But there was a consumer activist—a woman—born over a century ago, who would not have been surprised at all. Her name was Mary Harriman Rumsey, and she was the partner of Roosevelt’s Secretary of Labor, Frances Perkins.
Frances Perkins was the first woman to occupy a Cabinet position, and she has rightly been referred to as the “woman behind the New Deal.” Her achievements include the banning of child labor, the minimum wage, the forty-hour workweek, worker's compensation, unemployment insurance, employer-provided health insurance, new work programs to create jobs, welfare, and Social Security. The only item on her reform agenda that she failed to secure was universal health insurance. The American Medical Association had as influential a lobby then as now.
(It’s an interesting footnote to history that while the Bureau of Immigration was still under the Labor Department, Perkins fought hard but unsuccessfully to allow entry for hundreds of thousands of Jews fleeing Nazi persecution. Roosevelt transferred the Bureau to the Department of Justice in 1940, but had he not authorized this transfer, Perkins would never have allowed the infamous internment camps for American citizens of Japanese descent.)
Perkins had made many adjustments early in her career in order to fit herself into the male-dominated arena of politics. She had changed her name (from “Fannie” to Frances) and also her style of dressing (to remind men of their mothers!) But after her Cabinet appointment, she found herself in a Catch-22 situation.
And here is where Mary Harriman Rumsey came to the rescue. She rented a three-story house in Georgetown and invited Frances to become her “roommate.” History notes that the two were far more than roommates, and that Mary was far more than a typical Cabinet wife.
Mary Rumsey was the daughter of a railroad tycoon, and she had grown up on a twenty-thousand-acre estate in upstate New York, where she later supervised the six hundred employees. She had homes on Long Island and also in Virginia. Her dinner parties with Frances were legendary, and, as one biographer noted, it was not unusual to find Will Rogers, Eleanor Roosevelt, Margaret Bourke-White, and General Douglas MacArthur at her table, along with an unknown Appalachian folk singer.
During Roosevelt’s inaugural year, she founded a Washington weekly named Today, which later became Newsweek magazine. More significantly, Roosevelt named her to chair the Consumer Advisory Board that had been authorized under the New Deal.
"There have been disagreements between labor and capital in which each has made known its ills, but seldom has the man or woman who actually footed the bills, by purchasing the things that were manufactured or grown, had a voice in the selling price."
Sadly, this principle was forgotten in the decades following the New Deal, when credit cards were introduced to consumers. By the 1970’s the price of goods and services was increasing at a rate higher than wages, but nobody seemed to notice because, suddenly, even working-class folks could get instant “mini-loans” via credit cards for all kinds of purchases that did not require loan officer approval. Magic money! By the 1990’s, the debt load of an average family was $40,000. By that same decade, the credit craze had spread to the housing market, where lack of adequate regulation led to hundreds of thousands of folks taking out mortgages on homes that would be one paycheck away from foreclosure.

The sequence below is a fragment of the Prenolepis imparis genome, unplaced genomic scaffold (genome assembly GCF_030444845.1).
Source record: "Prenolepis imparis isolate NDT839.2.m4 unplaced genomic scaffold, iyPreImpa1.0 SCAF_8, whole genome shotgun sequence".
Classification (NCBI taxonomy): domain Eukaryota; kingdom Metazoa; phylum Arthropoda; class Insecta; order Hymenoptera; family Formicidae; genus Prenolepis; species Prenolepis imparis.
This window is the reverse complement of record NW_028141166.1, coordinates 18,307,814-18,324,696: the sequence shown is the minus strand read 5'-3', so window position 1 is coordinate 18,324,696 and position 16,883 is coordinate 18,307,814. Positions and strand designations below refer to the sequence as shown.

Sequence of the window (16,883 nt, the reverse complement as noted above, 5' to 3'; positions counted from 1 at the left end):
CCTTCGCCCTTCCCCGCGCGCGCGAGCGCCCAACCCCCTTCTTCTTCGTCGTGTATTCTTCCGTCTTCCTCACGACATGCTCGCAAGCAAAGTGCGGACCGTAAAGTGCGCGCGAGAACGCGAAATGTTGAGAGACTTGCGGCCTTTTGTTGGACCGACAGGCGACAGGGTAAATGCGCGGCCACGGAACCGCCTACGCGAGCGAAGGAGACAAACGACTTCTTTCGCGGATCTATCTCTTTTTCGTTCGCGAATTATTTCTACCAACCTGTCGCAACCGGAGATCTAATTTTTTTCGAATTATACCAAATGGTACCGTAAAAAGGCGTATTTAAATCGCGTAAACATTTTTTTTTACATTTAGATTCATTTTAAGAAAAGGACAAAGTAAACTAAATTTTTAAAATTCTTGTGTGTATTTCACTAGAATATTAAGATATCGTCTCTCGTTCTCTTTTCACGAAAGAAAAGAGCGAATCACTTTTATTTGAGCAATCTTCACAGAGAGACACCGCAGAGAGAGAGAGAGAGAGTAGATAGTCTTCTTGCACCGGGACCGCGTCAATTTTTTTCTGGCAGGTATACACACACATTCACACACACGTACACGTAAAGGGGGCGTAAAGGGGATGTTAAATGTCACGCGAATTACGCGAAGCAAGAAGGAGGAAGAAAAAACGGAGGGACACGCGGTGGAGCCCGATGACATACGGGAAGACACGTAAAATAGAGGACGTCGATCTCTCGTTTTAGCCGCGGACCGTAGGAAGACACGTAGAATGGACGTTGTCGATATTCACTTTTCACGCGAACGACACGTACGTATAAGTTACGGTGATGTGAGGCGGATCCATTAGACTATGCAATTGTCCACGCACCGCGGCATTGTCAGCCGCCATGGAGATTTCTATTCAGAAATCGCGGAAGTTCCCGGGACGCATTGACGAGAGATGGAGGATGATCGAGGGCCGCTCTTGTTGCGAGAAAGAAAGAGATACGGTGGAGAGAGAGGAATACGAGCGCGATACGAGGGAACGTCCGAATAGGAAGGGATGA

Mary Rumsey would have seen right through this smokescreen of a credit economy, to the widening gap between wage and price increases. And she would have decried a government willing to allow its citizens to be seduced by promises of instant gratification and the trappings of upward mobility, even as they slid deeper and deeper into hopeless debt.
Mary died suddenly and unexpectedly on December 19, 1934, from complications resulting from a fall from a horse. At the time of her death, Frances was in middle of the fight for Social Securty, and Roosevelt had given her a Christmas deadline for her Cabinet committee to complete their work. Because of the closeted nature of her relationship with Rumsey, only a few very close (and lesbian) friends could acknowledge the degree of her loss. As one of these friends noted, “You are going through one of those tremendously alone experiences, yet lacking in importance outside yourself.” Frances would also lose their home, as it was Rumsey who had paid the lion’s share of the rent. Any attempt on the part of Rumsey to provide for Perkins financially would have raised questions on scandal-mongering Capitol Hill.
So, the same week her partner died and she was facing the imminent loss of her home, Perkins called the members of her committee to her home, set a large bottle of Scotch on the table, and told the men that no one went home until they finished the work. As a result of that night, and the woman whose activism was a living memorial to her partner’s death, millions of Americans have been able to retire, and even more have been able to survive.
Watching, the footage of the Occupation of Wall Street, one hears the echo of Mary Rumsey. In this interview, she was referring to her multi-millionaire father, but her words could as easily be applied to the “banksters” of Wall Street today:
"His period was a building age, when competition was the order of the day. Today the need is not for a competitive but for a cooperative economic system."
References: Downey, Kirstin. The Woman Behind the New Deal: The Life of Frances Perkins, FDR'S Secretary of Labor and His Moral Conscience. Doubleday, 2009.
Mitchell, Donn. “Debutantes of the World, Unite! The Irrepressible Mary Harriman” The Anglican Examiner, http://www.anglicanexaminer.com/Rumsey.html
[Originally published in On the Issues: A Magazine of Feminist, Progressive Thinking, Nov. 23, 2011.]